'Confidential' memos allege cover-up in health exchange errors

LAS VEGAS -- Confidential documents which appear to be from a Nevada Health Link employee may reveal huge problems within the state health exchange.

What could be internal memos seem to show the former health exchange CEO knew early on there were problems with premium pricing and  tried to hide them from the public. Now, one local law firm is planning a class action lawsuit against Nevada Health Link and Xerox, the company in charge of running the website.

The documents were mailed to 8 News NOW and other news outlets around the Las Vegas valley. A note sent with the documents said state exchange leaders knew there were problems and tried to stop people from finding out about the problems. 

Tamar Burch, an insurance broker, sat through countless meetings with Silver State Health Exchange to fight for people who were having problems signing up for their insurance. One of those people was Lawrence Basich.

"He's out here by himself. He has no family, and so forth," Burch said. 

He paid for health insurance, but for some reason couldn't get confirmation of coverage. It was a problem he reported to exchange leaders over and over again. While he was battling that issue, he had a heart attack and was still technically uninsured.

"Frustrating for the consumers. Ridiculous," Burch said.

What may have happened to Basich and thousands of others could be explained by the document which alleges the health exchange and Xerox knew as early as November they were calculating tax credits and premiums  incorrectly.  As many as 10,000 people who paid for plans were affected. According to the documents, Nevada Health Link and Xerox officials made the decision to have those affected people start the process over without telling the people. 

The document also alleges, former Health Link CEO Jon Hager, "has decided we are not going to message this action out to the public." It also says Hager had a script planned for people trying to figure out what happened to their accounts. "What does the exchange want us to tell people who stumble upon this?"  Call center reps were supposed to only say, 'we found an error with your eligibility or your account.'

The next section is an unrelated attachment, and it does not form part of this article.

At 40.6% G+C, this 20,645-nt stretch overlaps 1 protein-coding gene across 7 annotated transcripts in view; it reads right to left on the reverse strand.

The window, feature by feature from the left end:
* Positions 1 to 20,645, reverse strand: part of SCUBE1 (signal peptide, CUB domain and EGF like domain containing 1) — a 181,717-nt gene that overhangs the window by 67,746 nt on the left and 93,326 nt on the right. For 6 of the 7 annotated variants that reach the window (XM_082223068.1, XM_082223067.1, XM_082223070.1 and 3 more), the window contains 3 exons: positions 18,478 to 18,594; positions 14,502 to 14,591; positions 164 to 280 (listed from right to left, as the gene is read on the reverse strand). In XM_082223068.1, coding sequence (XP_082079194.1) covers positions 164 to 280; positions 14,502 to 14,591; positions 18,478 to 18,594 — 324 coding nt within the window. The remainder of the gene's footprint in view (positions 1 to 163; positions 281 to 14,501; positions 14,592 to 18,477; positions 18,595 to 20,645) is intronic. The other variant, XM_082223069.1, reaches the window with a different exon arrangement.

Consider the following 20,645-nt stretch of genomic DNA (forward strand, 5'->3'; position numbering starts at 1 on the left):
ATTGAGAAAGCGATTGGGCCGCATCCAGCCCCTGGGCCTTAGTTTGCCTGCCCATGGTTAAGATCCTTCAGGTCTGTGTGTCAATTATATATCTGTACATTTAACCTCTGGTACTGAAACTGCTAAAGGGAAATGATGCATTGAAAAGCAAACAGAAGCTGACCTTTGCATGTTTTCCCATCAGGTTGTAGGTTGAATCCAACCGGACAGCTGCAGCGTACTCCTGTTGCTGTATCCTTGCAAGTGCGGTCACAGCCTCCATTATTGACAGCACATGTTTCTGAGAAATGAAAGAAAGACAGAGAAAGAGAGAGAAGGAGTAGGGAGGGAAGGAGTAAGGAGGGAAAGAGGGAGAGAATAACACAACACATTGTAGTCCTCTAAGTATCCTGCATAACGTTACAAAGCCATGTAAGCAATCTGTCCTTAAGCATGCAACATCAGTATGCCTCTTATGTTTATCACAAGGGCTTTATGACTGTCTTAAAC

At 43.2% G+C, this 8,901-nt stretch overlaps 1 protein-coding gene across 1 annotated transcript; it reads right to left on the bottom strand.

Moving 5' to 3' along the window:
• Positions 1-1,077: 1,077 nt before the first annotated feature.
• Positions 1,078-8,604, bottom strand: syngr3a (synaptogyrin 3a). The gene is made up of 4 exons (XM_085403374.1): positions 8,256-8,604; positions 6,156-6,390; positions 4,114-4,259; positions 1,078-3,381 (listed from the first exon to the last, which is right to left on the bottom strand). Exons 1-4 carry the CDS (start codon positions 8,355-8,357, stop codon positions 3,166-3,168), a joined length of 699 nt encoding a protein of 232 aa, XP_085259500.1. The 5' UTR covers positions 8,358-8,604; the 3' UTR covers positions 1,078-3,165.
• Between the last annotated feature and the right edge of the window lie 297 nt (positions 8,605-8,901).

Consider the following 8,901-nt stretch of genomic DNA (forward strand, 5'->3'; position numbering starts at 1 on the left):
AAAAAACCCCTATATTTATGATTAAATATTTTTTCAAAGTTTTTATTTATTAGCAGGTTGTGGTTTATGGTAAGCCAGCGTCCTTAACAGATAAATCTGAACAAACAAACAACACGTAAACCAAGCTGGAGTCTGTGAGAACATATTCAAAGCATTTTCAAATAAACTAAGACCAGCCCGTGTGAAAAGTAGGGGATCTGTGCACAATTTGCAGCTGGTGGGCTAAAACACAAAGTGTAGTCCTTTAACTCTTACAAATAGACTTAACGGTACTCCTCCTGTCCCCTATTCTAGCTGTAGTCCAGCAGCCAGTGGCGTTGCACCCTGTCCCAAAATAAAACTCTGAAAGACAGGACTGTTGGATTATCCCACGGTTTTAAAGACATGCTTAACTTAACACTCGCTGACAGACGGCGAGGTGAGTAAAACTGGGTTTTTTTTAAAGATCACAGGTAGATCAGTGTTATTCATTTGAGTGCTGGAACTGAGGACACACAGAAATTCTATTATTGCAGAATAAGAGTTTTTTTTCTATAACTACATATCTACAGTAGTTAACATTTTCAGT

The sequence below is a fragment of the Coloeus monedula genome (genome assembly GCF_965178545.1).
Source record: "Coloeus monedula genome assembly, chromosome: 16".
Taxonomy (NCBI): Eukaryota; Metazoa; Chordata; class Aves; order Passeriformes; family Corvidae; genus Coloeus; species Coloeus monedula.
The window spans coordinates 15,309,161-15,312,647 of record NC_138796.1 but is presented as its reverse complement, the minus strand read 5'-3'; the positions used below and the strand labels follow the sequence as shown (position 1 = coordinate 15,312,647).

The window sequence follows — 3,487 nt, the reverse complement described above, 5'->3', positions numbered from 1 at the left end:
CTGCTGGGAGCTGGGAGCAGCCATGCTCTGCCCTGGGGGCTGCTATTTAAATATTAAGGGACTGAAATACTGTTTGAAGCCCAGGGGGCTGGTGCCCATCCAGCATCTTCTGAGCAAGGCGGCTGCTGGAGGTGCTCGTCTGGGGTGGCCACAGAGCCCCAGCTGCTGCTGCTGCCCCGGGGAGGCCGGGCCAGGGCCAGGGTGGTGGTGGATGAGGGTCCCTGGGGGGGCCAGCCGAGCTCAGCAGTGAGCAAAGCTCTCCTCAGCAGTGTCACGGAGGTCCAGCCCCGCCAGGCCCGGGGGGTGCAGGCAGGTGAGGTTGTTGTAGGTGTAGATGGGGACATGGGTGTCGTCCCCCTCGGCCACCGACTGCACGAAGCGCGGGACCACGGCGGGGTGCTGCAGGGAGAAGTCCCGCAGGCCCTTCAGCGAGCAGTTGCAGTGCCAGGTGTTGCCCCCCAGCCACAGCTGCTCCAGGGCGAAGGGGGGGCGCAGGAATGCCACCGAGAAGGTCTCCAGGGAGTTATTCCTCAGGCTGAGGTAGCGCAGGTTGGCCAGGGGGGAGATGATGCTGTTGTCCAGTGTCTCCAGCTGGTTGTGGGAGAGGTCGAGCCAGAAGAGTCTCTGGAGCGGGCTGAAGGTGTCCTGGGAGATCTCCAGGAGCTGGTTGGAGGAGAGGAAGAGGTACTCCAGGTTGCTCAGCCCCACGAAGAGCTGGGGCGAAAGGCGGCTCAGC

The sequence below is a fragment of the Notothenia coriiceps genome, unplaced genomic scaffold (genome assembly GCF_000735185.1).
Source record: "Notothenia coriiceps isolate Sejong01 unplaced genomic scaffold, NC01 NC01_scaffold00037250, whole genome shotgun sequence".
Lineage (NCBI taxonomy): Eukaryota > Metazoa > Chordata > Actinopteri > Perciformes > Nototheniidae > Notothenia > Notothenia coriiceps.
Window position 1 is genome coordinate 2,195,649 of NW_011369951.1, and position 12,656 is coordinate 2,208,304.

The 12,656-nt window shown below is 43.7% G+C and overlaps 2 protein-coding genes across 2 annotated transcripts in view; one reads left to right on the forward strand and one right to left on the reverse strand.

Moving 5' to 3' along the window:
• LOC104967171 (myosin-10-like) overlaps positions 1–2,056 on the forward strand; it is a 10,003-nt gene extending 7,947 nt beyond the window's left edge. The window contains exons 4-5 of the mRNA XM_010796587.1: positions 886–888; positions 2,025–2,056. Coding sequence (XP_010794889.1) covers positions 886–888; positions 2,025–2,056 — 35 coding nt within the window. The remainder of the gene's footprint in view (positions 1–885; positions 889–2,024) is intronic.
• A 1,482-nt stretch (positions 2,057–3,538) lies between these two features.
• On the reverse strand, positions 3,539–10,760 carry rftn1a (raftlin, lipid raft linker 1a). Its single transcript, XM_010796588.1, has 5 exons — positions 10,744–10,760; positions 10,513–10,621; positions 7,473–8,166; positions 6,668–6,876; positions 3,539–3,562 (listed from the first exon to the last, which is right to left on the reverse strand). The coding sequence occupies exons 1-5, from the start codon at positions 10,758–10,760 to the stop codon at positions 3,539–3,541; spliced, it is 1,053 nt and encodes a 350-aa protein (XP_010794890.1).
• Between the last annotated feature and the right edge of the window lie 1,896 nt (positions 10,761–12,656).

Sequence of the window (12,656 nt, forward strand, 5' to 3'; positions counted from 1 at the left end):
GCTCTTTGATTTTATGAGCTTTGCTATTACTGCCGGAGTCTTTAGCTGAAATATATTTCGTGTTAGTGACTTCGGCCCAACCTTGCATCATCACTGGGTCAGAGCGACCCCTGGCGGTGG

"I believe the public should have been told," attorney Matt Callister said.
 
Callister and his law firm also received the anonymous emails and are now filing a class action lawsuit against the exchange and Xerox.

"They knew they were not going to be able to provide a year or more ago and that's very troubling," Callister said.

He and his associates already have 100 potential clients and believe there could be thousands more who are uninsured.

Former Nevada Health Link CEO Jon Hager stepped down in March and couldn't be reached for comment.

C. J. Bawden, a spokesperson for Nevada Health Link, says the documents are part of an internal memo from Xerox and did not relate to any health link employees.  He added, no one was dropped from insurance plans to cover up errors. Bawden did say Nevada Health Link was aware of problems calculating tax credits during a two-week period in Oct. 2013. They opted to correct the problem, but did not notify the people affected until after the errors were corrected.

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